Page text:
Mormon support for the Republican ticket dropped from 80 percent in 2004 and 78 percent in 2012, to 61 percent in 2016, even as most other Christians moved further to the right, according to Pew.
“I do think Trump in 2016 — there were questions among not just Mormons, but other communities of faith,” Ronna McDaniel, the chairwoman of the Republican National Committee, who is LDS, said in an interview.
If Trump can reach the level of support among Arizona’s 400,000-plus church members that earlier Republican nominees enjoyed, it would be worth tens of thousands of voters and a few extra points in the toss-up state.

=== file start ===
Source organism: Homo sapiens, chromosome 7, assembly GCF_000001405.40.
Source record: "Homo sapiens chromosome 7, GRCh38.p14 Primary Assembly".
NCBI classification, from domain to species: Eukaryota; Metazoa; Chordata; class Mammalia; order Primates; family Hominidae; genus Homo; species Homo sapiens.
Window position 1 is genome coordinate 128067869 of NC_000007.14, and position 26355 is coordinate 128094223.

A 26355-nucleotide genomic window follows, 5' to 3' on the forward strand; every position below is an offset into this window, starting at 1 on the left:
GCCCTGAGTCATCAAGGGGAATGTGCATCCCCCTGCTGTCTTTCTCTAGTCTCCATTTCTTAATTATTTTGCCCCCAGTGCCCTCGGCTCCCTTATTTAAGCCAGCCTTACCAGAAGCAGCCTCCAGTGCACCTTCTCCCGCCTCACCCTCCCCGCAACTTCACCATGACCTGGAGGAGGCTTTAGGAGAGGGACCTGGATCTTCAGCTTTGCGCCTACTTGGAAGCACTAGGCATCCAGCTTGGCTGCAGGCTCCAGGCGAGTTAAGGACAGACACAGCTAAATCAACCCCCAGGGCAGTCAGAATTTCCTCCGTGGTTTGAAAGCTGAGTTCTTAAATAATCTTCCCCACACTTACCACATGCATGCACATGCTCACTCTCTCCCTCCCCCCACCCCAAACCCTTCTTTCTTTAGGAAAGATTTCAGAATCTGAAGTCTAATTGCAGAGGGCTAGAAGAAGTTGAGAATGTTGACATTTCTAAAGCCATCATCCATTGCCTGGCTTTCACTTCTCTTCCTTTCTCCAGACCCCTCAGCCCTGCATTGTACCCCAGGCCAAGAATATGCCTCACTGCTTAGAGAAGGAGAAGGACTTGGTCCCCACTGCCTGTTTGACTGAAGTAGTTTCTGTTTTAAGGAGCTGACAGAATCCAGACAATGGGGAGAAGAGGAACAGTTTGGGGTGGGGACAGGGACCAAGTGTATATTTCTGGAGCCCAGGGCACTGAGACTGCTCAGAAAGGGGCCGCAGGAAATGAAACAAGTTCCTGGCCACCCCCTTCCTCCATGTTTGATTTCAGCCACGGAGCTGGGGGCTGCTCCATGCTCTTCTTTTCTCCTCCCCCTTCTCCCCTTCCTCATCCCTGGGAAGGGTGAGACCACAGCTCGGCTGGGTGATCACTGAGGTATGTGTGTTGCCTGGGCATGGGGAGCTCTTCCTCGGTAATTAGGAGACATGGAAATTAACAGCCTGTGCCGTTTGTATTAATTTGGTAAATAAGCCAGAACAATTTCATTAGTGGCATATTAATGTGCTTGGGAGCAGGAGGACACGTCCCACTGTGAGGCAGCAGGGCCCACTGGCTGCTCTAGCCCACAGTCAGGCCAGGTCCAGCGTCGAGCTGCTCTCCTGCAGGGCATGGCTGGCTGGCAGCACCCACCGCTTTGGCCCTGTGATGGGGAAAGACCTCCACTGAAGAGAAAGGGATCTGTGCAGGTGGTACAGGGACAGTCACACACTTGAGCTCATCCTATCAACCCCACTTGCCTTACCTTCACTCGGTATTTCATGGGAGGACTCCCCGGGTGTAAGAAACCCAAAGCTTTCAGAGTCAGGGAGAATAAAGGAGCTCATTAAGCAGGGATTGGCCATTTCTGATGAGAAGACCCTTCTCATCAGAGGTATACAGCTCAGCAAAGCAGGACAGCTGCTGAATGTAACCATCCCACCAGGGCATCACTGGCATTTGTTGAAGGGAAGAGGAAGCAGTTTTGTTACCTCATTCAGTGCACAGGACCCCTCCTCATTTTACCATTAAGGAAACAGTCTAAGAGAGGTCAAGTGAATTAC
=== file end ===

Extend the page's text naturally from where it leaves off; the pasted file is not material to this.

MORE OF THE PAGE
“I think Mormons especially start looking at him as a different type of candidate than they did in 2016 because now he has a record,” McDaniel said, citing the president’s stances on abortion and religious liberty. The Trump campaign added that it sees a potential LDS backlash against Democrats, given that church gatherings faced tougher lockdown restrictions than many other gathering places in some Democratic states.